Philomene, or Phil, was someone who expressed a consistent attitude of love and care for people and the phone service soon turned into a home refuge for pregnant women and women with children. As the home foyer transformed into a reception area, the lounge room into a waiting room and bedrooms into consultation rooms; Phil and Bernie recognised the need for a sustainable and long term foundation for the good of their community – and this is how the Caroline Chisholm Society was founded.

A few years later, Ms Pat Coffey (OA), living in Shepparton at the time, established a volunteer service also responding to the needs of pregnant women and mothers and their families. Within a decade, the two networks came together and taking inspiration from Caroline Chisholm become an incorporated, accredited and registered community service.

In the present day, over 50 years later, the Caroline Chisholm Society remains connected to their founders with centres in Essendon, Caroline Springs and Shepparton. They are still supporting pregnant women, focusing on the first 1,000 days of a baby’s life and helping thousands of women across Victoria to positively change their futures through technology, knowledge, communication and resources. The Society’s support programs create safe environments for vulnerable, pregnant women and provide community and financial support, including access to baby goods and maternity wear.

Philomene maintained a strong connection to Genazzano FCJ College, with her daughters and granddaughters also completing their schooling here. She loved the bliss of life, watching birds come to drink, enjoying the sea air, exploring the bush and skiing in the snow. She marvelled in God’s creations.

Like Marie Madeleine d’Houet, founder of the FCJ Society, Philomene’s visions were beyond her years; and drawing on her faith in God, Philomene spent a lifetime volunteering and helping others – even teaching religion to children in hospitals. Still today, her foundation is helping women in Victoria against homelessness, mental health issues, family violence and social isolation. ‘Through her compassion, resilience and dedication to women, their babies and their families – her legacy will live on’ (Caroline Chisholm Society).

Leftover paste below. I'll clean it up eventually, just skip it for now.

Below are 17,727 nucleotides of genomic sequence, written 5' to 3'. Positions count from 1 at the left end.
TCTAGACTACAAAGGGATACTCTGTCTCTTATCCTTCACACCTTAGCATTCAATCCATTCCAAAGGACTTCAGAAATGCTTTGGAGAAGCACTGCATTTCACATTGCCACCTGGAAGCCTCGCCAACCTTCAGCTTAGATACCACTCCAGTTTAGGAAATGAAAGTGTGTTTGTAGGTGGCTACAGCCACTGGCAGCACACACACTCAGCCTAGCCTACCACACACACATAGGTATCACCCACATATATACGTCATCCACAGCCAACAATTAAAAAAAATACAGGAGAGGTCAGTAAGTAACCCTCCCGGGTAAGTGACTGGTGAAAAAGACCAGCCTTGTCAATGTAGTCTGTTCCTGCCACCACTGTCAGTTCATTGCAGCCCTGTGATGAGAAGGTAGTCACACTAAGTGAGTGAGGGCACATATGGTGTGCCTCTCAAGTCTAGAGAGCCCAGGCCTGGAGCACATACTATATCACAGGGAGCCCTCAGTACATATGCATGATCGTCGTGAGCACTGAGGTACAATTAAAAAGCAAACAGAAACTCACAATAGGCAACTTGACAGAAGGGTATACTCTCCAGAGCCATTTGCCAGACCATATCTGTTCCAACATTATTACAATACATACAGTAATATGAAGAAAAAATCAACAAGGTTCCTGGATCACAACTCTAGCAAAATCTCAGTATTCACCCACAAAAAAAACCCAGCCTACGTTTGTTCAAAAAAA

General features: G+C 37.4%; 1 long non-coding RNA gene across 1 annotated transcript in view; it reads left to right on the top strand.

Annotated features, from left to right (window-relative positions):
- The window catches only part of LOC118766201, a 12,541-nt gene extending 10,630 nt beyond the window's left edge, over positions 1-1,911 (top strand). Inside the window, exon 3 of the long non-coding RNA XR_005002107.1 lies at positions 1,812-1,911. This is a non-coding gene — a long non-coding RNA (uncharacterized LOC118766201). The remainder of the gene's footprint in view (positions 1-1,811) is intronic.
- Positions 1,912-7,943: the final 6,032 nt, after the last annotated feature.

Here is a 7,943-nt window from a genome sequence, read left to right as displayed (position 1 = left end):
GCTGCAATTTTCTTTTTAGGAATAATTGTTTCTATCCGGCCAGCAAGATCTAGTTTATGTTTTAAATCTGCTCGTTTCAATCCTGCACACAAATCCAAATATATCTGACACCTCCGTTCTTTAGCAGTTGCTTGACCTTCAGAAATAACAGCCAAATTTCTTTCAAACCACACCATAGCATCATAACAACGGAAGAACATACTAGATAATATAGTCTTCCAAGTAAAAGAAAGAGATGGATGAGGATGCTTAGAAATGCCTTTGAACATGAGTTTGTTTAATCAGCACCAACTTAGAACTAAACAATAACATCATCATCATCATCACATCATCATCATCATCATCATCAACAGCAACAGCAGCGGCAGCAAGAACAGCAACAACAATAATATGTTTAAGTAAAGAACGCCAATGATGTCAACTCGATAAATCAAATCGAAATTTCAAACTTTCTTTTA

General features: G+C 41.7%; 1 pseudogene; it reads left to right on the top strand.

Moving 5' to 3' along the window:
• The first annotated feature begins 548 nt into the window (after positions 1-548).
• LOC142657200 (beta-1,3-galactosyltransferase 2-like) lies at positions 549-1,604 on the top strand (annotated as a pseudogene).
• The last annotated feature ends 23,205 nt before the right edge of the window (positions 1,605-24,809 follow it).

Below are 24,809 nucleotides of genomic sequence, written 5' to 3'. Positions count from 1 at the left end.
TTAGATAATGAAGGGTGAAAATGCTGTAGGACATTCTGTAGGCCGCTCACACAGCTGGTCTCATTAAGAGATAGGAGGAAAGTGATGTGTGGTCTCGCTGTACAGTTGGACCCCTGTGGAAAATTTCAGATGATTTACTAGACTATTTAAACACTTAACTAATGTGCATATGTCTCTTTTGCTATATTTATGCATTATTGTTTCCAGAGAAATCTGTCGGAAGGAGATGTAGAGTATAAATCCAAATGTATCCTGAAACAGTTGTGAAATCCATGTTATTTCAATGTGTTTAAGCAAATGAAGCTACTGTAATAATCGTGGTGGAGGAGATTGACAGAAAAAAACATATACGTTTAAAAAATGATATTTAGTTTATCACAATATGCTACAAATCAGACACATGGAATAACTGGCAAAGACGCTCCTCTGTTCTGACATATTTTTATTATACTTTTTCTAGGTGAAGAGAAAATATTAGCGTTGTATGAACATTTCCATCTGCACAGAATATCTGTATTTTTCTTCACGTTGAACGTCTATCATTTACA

Philomene’s devotion to a lifetime of giving to others is a true testament to her strength and passion for life, learning and the service of others. The College is honoured to acknowledge her contribution to society and to helping women and children in need.

Sadly, Philomene passed away earlier this year in June but her legacy and life work remains an inspiration for all young women. From those who knew her best, her family and members of the Caroline Chisholm Society, just like Caroline Chisholm herself, Philomene will be remembered as ‘a warrior, an activist, a social justice advocate and a Doctor of Medicine’.

Previous recipients

The recipients in previous years have received the award for their contributions as detailed below:

  • 1995: Dr Suzanne Crowe (1967) Medical Research
  • 1996: Dr Patricia Desmond (1974) Medicine
  • 1997: Miss Catherine Santamaria (1962) Public Service and Public Policy
  • 1998: Dr Jane Connor (Posthumous Award) (1986) Medicine
  • 1999: Ms Gabrielle Trainor (1973) Governance and Communications
  • 2000: Ms Margaret Easterbrook (1981) Journalism
  • 2001: Sr Barbara Brown-Graham fcJ (1963) Education and the FCJ Society
  • 2002: Ms Jacinta Heffey (1965) Law
  • 2003: Dr Brenda Niall AO (1948) Literature
  • 2004: Professor Marie Emmitt (1963) Education
  • 2005: Miss Julie Chamberlin (1952) Education
  • 2006: Ms Angela Cannon (1982) Law
  • 2007: Ms Melinda Crean (1986) Music and the Arts
  • 2008: Mrs Kerry Stone (1965) Social Action
  • 2009: Ms Sally Isaac (Posthumous Award) (1990) Local Government
  • 2010: Dr Anita Clarke (1982) Medicine
  • 2011: Dr Judith Paphazy (1958) Psychology
  • 2012: Mrs Fiona Scanlan (1978) Fashion Design
  • 2013: Dr Bernadette Tobin (1963) Bioethics
  • 2014: Sr Maryrose Dennehy fcJ (1949) Education and the FCJ Society
  • 2014: Chloe McCardel (2002) Marathon Swimming and charity work
  • 2015: Janet DeNeefe (1976) Contribution to the Indonesian Community and Tourism
  • 2016: Jane Kennedy (1982) Media, Film and Television
  • 2017: Dr Sarah McNab (1995) Medicine 
  • 2018: Julia Zaetta (1969) Media
  • 2019: Rebecca Daniher (2008) FightMND
  • 2020: Mary Hiscock (1955) Law
  • 2021: Libby Murphy (1987) Public Service